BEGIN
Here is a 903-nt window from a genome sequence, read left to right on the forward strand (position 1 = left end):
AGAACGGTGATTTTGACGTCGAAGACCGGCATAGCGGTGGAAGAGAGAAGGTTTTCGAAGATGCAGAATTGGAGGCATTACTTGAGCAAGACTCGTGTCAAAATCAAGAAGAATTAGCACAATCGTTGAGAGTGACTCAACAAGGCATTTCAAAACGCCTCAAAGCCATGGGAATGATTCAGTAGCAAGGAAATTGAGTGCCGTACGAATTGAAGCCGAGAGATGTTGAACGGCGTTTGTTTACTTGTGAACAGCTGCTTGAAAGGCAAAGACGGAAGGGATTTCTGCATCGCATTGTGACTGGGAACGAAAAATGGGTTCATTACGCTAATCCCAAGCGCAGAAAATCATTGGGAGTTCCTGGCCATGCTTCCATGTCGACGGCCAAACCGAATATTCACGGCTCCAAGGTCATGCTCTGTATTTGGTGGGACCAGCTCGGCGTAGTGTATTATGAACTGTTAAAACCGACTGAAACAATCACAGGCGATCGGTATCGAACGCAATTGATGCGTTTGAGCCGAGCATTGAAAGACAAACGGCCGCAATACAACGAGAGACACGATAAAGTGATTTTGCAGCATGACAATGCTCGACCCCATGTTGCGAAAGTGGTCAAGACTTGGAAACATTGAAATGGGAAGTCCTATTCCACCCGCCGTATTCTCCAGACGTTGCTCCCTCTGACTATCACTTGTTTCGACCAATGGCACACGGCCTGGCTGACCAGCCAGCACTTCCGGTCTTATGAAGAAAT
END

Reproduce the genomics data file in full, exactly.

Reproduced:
Here is a 903-nt window from a genome sequence, read left to right on the forward strand (position 1 = left end):
AGAACGGTGATTTTGACGTCGAAGACCGGCATAGCGGTGGAAGAGAGAAGGTTTTCGAAGATGCAGAATTGGAGGCATTACTTGAGCAAGACTCGTGTCAAAATCAAGAAGAATTAGCACAATCGTTGAGAGTGACTCAACAAGGCATTTCAAAACGCCTCAAAGCCATGGGAATGATTCAGTAGCAAGGAAATTGAGTGCCGTACGAATTGAAGCCGAGAGATGTTGAACGGCGTTTGTTTACTTGTGAACAGCTGCTTGAAAGGCAAAGACGGAAGGGATTTCTGCATCGCATTGTGACTGGGAACGAAAAATGGGTTCATTACGCTAATCCCAAGCGCAGAAAATCATTGGGAGTTCCTGGCCATGCTTCCATGTCGACGGCCAAACCGAATATTCACGGCTCCAAGGTCATGCTCTGTATTTGGTGGGACCAGCTCGGCGTAGTGTATTATGAACTGTTAAAACCGACTGAAACAATCACAGGCGATCGGTATCGAACGCAATTGATGCGTTTGAGCCGAGCATTGAAAGACAAACGGCCGCAATACAACGAGAGACACGATAAAGTGATTTTGCAGCATGACAATGCTCGACCCCATGTTGCGAAAGTGGTCAAGACTTGGAAACATTGAAATGGGAAGTCCTATTCCACCCGCCGTATTCTCCAGACGTTGCTCCCTCTGACTATCACTTGTTTCGACCAATGGCACACGGCCTGGCTGACCAGCCAGCACTTCCGGTCTTATGAAGAAAT